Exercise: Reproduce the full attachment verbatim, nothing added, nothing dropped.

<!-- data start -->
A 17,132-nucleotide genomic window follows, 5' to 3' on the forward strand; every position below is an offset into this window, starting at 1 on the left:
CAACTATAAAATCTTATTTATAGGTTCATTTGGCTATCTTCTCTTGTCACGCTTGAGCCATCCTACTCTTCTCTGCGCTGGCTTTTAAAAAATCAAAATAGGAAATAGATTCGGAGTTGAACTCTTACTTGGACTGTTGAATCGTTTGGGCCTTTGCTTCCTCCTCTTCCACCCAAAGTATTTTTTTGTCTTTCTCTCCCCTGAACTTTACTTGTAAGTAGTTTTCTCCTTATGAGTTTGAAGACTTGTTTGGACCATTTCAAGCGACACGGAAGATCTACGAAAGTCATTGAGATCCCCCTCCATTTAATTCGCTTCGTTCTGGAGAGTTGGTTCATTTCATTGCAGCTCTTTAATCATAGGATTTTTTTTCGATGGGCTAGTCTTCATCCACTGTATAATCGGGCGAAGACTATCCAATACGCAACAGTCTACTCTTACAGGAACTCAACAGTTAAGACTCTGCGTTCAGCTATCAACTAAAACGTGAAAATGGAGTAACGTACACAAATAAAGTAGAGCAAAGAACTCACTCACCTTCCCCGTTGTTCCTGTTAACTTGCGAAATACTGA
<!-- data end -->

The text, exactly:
A 17,132-nucleotide genomic window follows, 5' to 3' on the forward strand; every position below is an offset into this window, starting at 1 on the left:
CAACTATAAAATCTTATTTATAGGTTCATTTGGCTATCTTCTCTTGTCACGCTTGAGCCATCCTACTCTTCTCTGCGCTGGCTTTTAAAAAATCAAAATAGGAAATAGATTCGGAGTTGAACTCTTACTTGGACTGTTGAATCGTTTGGGCCTTTGCTTCCTCCTCTTCCACCCAAAGTATTTTTTTGTCTTTCTCTCCCCTGAACTTTACTTGTAAGTAGTTTTCTCCTTATGAGTTTGAAGACTTGTTTGGACCATTTCAAGCGACACGGAAGATCTACGAAAGTCATTGAGATCCCCCTCCATTTAATTCGCTTCGTTCTGGAGAGTTGGTTCATTTCATTGCAGCTCTTTAATCATAGGATTTTTTTTCGATGGGCTAGTCTTCATCCACTGTATAATCGGGCGAAGACTATCCAATACGCAACAGTCTACTCTTACAGGAACTCAACAGTTAAGACTCTGCGTTCAGCTATCAACTAAAACGTGAAAATGGAGTAACGTACACAAATAAAGTAGAGCAAAGAACTCACTCACCTTCCCCGTTGTTCCTGTTAACTTGCGAAATACTGA